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Comprehensive exhibition on Bukharan Jewry - 4.1


Festive man's coat for celebrations and holidays,  Bukhara, late 19th century, courtesy of The Israel Museum, Jerusalem, Photographer Elie Posner"Threads of Silk, The Story of Bukharan Jewry” will open at Beit Hatfutsot on January 4, 2013. Devoted to the remarkable story of Bukharan Jewry, the exhibition tells the story of an ancient Jewish community living along the Silk Road, and reveals its outstanding economic, cultural, and spiritual achievements. Bukharan Jewry prides itself on its long and impressive history, which dates back to the exile of the Ten Tribes of Israel or, according to other sources, to Persian Jewry. This exhibition features artworks, lavish clothing, objects, embroidery, jewelry, historical and contemporary photographs, documents, and film footage that capture the customs, ceremonies, beliefs, culture, and aspirations of this rich and multifaceted community.


The term "Bukharan Jewry" pertains to the Jewish communities of Central Asia – present-day Uzbekistan, Tajikistan, and Turkemenistan – and derives from the name of the Emirate of Bukhara, which existed in this area from the sixteenth century to the early twentieth century. "Threads of Silk” tells the story of Bukharan Jewry from the time of its formation to the present day, when few Jews remain in this region.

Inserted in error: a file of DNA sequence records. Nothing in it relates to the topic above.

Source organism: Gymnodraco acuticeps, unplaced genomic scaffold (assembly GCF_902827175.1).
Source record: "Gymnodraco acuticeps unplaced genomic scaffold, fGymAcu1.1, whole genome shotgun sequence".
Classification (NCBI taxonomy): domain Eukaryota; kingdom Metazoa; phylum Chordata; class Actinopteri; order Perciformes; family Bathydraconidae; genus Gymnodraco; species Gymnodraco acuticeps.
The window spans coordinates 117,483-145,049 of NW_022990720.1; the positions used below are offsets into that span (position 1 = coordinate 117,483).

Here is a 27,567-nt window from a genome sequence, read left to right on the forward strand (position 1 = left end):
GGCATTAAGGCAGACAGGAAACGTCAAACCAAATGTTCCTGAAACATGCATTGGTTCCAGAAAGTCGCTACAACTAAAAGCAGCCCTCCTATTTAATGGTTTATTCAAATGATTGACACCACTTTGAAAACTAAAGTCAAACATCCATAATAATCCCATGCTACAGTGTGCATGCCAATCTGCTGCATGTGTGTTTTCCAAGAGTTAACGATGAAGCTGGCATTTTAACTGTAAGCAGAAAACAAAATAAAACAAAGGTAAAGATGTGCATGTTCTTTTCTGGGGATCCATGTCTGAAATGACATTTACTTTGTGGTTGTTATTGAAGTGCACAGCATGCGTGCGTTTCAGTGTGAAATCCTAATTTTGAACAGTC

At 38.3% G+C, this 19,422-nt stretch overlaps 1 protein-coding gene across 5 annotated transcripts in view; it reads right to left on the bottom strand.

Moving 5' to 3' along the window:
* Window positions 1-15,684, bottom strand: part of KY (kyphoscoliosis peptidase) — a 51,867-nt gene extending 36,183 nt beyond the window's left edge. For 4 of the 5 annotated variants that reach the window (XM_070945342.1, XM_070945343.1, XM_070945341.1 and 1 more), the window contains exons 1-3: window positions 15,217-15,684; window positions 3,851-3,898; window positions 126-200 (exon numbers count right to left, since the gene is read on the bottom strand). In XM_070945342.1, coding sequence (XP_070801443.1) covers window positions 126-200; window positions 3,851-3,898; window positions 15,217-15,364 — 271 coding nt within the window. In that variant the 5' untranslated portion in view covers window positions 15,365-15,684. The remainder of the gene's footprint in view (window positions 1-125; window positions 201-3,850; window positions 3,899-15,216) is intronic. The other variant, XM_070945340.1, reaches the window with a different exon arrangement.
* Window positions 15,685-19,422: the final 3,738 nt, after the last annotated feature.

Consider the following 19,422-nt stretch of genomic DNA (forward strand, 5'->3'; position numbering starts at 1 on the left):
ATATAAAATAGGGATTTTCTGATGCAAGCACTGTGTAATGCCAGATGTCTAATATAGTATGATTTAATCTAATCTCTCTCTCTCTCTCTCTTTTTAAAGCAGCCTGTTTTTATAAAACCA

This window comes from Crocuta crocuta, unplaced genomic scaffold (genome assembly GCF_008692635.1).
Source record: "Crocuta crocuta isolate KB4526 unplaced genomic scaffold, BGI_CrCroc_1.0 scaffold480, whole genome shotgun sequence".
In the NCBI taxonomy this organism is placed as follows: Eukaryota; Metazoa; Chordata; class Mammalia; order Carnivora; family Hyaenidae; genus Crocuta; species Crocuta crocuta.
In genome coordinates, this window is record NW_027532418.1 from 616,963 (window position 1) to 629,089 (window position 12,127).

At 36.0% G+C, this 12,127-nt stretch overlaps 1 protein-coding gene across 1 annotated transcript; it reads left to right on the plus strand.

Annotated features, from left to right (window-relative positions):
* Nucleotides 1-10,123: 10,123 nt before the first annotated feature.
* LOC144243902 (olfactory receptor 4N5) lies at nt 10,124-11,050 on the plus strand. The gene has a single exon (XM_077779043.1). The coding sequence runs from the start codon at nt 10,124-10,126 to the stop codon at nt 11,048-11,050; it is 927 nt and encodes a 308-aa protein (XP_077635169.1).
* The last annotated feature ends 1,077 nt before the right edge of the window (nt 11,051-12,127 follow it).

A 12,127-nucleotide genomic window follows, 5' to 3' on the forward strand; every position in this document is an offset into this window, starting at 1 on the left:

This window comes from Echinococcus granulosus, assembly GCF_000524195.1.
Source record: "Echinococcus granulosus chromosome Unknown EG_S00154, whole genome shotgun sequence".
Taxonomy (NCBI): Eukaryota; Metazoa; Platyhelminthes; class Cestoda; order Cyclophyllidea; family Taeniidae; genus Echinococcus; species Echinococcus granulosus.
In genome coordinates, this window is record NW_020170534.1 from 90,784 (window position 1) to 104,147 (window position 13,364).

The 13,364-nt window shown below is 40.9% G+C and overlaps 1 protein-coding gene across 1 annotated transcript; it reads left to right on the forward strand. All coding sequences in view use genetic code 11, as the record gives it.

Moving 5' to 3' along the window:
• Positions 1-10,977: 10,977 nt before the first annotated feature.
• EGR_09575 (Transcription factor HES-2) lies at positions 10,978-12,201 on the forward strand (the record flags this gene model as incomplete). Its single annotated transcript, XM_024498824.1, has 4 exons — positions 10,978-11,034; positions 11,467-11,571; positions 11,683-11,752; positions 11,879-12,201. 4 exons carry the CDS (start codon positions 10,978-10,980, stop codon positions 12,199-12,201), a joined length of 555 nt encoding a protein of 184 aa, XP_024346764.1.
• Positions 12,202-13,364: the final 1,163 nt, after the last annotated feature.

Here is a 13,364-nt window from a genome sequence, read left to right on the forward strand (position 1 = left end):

"Threads of Silk” explores the life of Bukharan Jews in two different contexts: the first is the larger Bukharan context in which their identity was consolidated, and the second is the personal context. The larger Bukharan context is represented by artifacts related to life along the Silk Road, and to the Jewish community's existence as a minority. The personal context focuses on the union between husband and wife and on the family – the most important unit in the life of this community. An important chapter of this exhibition is devoted to Bukharan Jewry's strong connection to Zion; the pilgrimages; the foundation of Jerusalem's stately Bukharan neighborhood (built in the late nineteenth century); and the massive wave of immigration to Israel following the collapse of the Iron Curtain.


This strong connection to Zion led many Bukharan Jews to immigrate to the Land of Israel in the late nineteenth century with all of their possessions, many of which are true cultural treasures. These include photographs, documents, and objects that bespeak this community's existence between East and West, and reflect a heterogeneous culture shaped by multiple artistic influences. This exhibition offers a glimpse into this rich cultural world, while revealing how many of the traditions, consolidated over the centuries, are still alive in today’s Bukharan community. 


The exhibition includes a selection of photographs by Zion Ozeri and Neil Folberg, which document the life of the Bukharan community in recent years. It also features artworks by community members, including Rima Arselanov and Arthur Ya'akobov.


The exhibition "Threads of Silk: The Story of Bukharan Jewry" is a joint initiative of Beit Hatfutsot and MK Amnon Cohen, a member of the Bukharan community.


The exhibition is accompanied by a stunning catalogue that includes color and black-and-white photographs, and articles by historians and scholars from a range of fields.


Exhibition curators and producers: Orit Engelberg Baram and Meirav Balas
Exhibition project director: Michal Houminer
Director of the Curatorial Department: Smadar Keren
Exhibition designer: Ori Glazer